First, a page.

Fat bias is sometimes referred to as the last socially acceptable prejudice, and research shows this bias is greater than any other, including race and gender biases. The field of medicine isn't immune, but new research suggests that actively teaching trainee doctors how to overcome these prejudices could lead to better patient-doctor relationships, and even address the current obesity epidemic.

The study, recently published online in The Journal of the American Osteopathic Association, found that when medical students are taught a specific curriculum aimed at better understanding the causes behind, and treatments for, obesity, the students’ innate obesity prejudice dropped by an average of 7 percent. This figure is important, as doctor bias toward obese patients can impede their ability to treat them and discourage such patients from seeking medical help.

“Intrinsic bias against people who are obese creates a stigmatism of the patient and exacerbated their [the doctor's] ability to fix the problem,” study researcher Dr. Michael Clearfield told Medical Daily. “It makes it worse.”

The curriculum was launched in 2012 and measures medical students’ attitudes on the Fat Phobia Scale by considering their level of agreement with certain fat-associated stereotypes. The students then received instruction on the causes and treatments for obesity, with a follow-up testing their knowledge and attitudes toward obesity for every year of medical school. Results revealed that those who completed the course were, on average, 7 percent less prejudiced towards obese people. At the moment, the curriculum is only offered at Touro College, but those involved hope to expand it to other medical schools.

The idea that doctors are biased against overweight patients is nothing new, and a twitter thread last year, #FatSideStories, revealed some of the real life horror stories that overweight individuals face at the hands of medical professionals.

“Going to the doctor to get some meds for a cold and receiving unwanted dieting advice and pamphlets on how to lose weight,” read one post.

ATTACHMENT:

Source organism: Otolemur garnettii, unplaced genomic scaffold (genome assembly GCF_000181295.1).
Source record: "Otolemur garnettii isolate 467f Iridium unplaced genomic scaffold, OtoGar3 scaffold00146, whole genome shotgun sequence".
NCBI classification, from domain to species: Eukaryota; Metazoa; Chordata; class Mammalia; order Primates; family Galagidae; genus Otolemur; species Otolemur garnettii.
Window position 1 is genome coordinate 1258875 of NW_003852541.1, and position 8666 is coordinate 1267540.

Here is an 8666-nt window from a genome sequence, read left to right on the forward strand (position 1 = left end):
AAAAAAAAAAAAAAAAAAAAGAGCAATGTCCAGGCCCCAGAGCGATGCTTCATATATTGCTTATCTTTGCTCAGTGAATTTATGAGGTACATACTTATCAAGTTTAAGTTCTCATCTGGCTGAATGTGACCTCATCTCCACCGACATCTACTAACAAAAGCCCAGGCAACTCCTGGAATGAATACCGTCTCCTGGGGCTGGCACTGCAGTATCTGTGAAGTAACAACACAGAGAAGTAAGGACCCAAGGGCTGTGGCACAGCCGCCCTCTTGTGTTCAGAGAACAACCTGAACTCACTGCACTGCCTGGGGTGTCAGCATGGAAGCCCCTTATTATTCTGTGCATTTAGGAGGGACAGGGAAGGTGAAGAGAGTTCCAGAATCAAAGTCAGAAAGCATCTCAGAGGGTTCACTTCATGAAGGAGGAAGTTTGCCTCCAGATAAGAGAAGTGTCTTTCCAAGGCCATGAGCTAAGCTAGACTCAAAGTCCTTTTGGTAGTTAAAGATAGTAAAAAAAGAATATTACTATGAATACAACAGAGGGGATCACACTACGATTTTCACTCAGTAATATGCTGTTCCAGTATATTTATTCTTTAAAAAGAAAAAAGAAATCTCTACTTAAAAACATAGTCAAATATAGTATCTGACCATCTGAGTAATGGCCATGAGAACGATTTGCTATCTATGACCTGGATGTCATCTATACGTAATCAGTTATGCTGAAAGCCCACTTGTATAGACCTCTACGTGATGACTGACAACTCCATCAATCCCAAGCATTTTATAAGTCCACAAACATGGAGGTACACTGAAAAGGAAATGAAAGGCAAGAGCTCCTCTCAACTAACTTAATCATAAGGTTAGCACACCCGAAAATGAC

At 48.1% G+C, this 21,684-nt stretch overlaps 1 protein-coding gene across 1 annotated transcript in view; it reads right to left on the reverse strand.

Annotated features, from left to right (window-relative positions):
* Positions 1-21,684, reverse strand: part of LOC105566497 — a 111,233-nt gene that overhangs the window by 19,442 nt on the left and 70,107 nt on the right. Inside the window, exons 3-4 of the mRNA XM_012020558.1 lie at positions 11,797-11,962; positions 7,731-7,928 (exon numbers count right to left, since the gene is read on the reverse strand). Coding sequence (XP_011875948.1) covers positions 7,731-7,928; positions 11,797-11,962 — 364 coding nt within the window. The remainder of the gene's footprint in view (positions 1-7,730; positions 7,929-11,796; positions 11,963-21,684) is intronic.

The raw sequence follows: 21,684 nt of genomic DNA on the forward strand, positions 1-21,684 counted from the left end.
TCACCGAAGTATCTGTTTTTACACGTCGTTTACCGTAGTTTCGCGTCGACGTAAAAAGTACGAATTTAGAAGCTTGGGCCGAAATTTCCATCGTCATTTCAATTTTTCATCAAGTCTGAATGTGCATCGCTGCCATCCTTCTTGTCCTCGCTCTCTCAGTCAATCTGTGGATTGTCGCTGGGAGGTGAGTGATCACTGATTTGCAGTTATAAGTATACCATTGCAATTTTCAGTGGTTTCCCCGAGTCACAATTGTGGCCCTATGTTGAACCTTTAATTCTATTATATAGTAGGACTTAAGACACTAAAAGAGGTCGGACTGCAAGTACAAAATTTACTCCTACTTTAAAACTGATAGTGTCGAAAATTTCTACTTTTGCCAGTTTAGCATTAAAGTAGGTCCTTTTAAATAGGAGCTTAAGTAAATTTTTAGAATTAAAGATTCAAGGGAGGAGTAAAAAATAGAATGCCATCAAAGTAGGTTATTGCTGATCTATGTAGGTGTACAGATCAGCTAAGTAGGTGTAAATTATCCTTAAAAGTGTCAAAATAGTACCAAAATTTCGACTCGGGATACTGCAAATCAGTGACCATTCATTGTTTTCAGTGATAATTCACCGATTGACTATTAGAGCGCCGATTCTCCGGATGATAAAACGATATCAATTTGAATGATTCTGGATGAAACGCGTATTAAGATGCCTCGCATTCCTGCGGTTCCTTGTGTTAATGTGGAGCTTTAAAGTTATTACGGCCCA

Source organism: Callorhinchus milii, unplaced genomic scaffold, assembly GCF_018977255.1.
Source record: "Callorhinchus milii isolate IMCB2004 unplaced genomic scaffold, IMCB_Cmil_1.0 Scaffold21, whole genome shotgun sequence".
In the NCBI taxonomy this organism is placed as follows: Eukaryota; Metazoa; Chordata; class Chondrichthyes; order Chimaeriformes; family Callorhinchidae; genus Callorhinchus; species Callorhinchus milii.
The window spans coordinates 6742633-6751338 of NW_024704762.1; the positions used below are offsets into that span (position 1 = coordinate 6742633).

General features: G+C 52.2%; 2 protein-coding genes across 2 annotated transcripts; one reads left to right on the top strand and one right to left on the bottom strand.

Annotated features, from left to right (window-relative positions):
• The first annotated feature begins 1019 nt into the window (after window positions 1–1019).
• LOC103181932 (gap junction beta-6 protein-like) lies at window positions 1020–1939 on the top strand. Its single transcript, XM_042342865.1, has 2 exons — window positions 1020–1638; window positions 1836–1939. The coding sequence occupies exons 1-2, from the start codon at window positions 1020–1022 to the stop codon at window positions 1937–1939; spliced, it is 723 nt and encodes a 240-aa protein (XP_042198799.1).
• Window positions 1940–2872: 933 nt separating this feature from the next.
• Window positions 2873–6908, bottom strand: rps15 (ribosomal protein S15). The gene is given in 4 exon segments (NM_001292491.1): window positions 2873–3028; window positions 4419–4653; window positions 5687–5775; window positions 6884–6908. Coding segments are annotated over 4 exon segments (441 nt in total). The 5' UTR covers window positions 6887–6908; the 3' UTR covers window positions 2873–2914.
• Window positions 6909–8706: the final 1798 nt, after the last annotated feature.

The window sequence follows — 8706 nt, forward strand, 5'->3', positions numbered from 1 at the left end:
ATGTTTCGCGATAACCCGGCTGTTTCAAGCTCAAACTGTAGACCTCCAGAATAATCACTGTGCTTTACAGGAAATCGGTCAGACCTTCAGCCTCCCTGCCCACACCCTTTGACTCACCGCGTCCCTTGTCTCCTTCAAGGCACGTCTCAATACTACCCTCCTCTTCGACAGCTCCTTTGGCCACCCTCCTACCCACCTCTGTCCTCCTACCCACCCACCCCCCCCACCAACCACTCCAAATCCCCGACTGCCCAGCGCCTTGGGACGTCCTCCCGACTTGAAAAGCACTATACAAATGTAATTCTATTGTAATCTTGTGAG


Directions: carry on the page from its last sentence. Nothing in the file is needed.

“Went to a different doc once. Out of nowhere he said, 'I bet you eat a lot of fast food. You should try my wife's diet bars,'" read another.

Weight bias may be a deep-rooted part of the medical profession, but as the number of overweight and obese individuals continues to expand, doctors can no longer choose to overlook their health concerns.

“From a medical school perspective, if you’re not comfortable dealing with an obese and overweight patient, you may as well wrap it up and throw it in now,” explained Clearfield. “Because it doesn’t matter if they are pediatric or geriatric, this is everyone they are seeing.”

Unfortunately, doctor weight bias isn’t just emotionally traumatizing for the patients, it can also impede the doctor's ability to address their health problems. Some doctors may get so fixated on the idea that a patient doesn’t look after their health, that they may overlook other important signs of medical problems.  

Clearfield explained that many doctors today treat obesity like doctors of the past used to treat depression, “only, instead of telling people to ‘get over it’, we say, ‘just eat right and exercise.’”

Obesity rates continue to rise, suggesting that whatever doctors are doing to address this problem simply isn’t working. Clearfield believes that teaching future doctors to approach and communicate with patients differently could be the solution that we’ve been looking for.

Source: Gayer GG, Weiss J, Clearfield M. Fundamentals for an Osteopathic Obesity Designed Study: The Effects of Education on Osteopathic Medical Students’ Attitudes Regarding Obesity. The Journal of the American Osteopathic Association . 2017